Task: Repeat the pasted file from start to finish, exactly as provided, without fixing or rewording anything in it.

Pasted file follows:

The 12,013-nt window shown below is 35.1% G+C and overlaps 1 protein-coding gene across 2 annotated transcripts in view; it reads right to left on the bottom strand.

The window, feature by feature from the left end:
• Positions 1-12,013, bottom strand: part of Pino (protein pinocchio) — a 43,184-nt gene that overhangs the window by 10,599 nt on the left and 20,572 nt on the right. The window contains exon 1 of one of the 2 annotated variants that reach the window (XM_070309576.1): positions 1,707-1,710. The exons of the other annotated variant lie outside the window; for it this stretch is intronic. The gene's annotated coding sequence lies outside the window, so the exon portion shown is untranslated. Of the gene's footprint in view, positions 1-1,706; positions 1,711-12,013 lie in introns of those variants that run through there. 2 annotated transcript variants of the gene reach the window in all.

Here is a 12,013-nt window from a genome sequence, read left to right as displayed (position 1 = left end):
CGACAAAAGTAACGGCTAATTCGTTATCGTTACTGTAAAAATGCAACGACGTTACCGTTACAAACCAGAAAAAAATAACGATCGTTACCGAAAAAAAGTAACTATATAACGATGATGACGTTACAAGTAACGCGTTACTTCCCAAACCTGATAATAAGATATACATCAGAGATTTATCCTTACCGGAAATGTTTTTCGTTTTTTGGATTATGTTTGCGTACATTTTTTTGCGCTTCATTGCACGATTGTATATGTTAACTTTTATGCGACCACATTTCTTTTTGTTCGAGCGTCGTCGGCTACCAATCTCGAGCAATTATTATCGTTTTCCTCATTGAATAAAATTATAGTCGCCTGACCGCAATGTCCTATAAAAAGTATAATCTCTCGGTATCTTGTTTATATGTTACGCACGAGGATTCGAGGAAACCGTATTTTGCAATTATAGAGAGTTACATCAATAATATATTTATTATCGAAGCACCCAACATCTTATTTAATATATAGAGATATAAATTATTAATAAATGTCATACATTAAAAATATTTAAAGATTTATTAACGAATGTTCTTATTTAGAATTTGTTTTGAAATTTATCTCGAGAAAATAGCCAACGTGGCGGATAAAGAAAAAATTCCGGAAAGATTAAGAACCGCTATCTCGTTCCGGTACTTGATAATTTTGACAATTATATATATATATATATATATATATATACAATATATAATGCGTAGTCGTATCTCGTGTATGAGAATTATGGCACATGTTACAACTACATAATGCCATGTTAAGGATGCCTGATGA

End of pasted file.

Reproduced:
The 12,013-nt window shown below is 35.1% G+C and overlaps 1 protein-coding gene across 2 annotated transcripts in view; it reads right to left on the bottom strand.

The window, feature by feature from the left end:
• Positions 1-12,013, bottom strand: part of Pino (protein pinocchio) — a 43,184-nt gene that overhangs the window by 10,599 nt on the left and 20,572 nt on the right. The window contains exon 1 of one of the 2 annotated variants that reach the window (XM_070309576.1): positions 1,707-1,710. The exons of the other annotated variant lie outside the window; for it this stretch is intronic. The gene's annotated coding sequence lies outside the window, so the exon portion shown is untranslated. Of the gene's footprint in view, positions 1-1,706; positions 1,711-12,013 lie in introns of those variants that run through there. 2 annotated transcript variants of the gene reach the window in all.

Here is a 12,013-nt window from a genome sequence, read left to right as displayed (position 1 = left end):
CGACAAAAGTAACGGCTAATTCGTTATCGTTACTGTAAAAATGCAACGACGTTACCGTTACAAACCAGAAAAAAATAACGATCGTTACCGAAAAAAAGTAACTATATAACGATGATGACGTTACAAGTAACGCGTTACTTCCCAAACCTGATAATAAGATATACATCAGAGATTTATCCTTACCGGAAATGTTTTTCGTTTTTTGGATTATGTTTGCGTACATTTTTTTGCGCTTCATTGCACGATTGTATATGTTAACTTTTATGCGACCACATTTCTTTTTGTTCGAGCGTCGTCGGCTACCAATCTCGAGCAATTATTATCGTTTTCCTCATTGAATAAAATTATAGTCGCCTGACCGCAATGTCCTATAAAAAGTATAATCTCTCGGTATCTTGTTTATATGTTACGCACGAGGATTCGAGGAAACCGTATTTTGCAATTATAGAGAGTTACATCAATAATATATTTATTATCGAAGCACCCAACATCTTATTTAATATATAGAGATATAAATTATTAATAAATGTCATACATTAAAAATATTTAAAGATTTATTAACGAATGTTCTTATTTAGAATTTGTTTTGAAATTTATCTCGAGAAAATAGCCAACGTGGCGGATAAAGAAAAAATTCCGGAAAGATTAAGAACCGCTATCTCGTTCCGGTACTTGATAATTTTGACAATTATATATATATATATATATATATATATACAATATATAATGCGTAGTCGTATCTCGTGTATGAGAATTATGGCACATGTTACAACTACATAATGCCATGTTAAGGATGCCTGATGA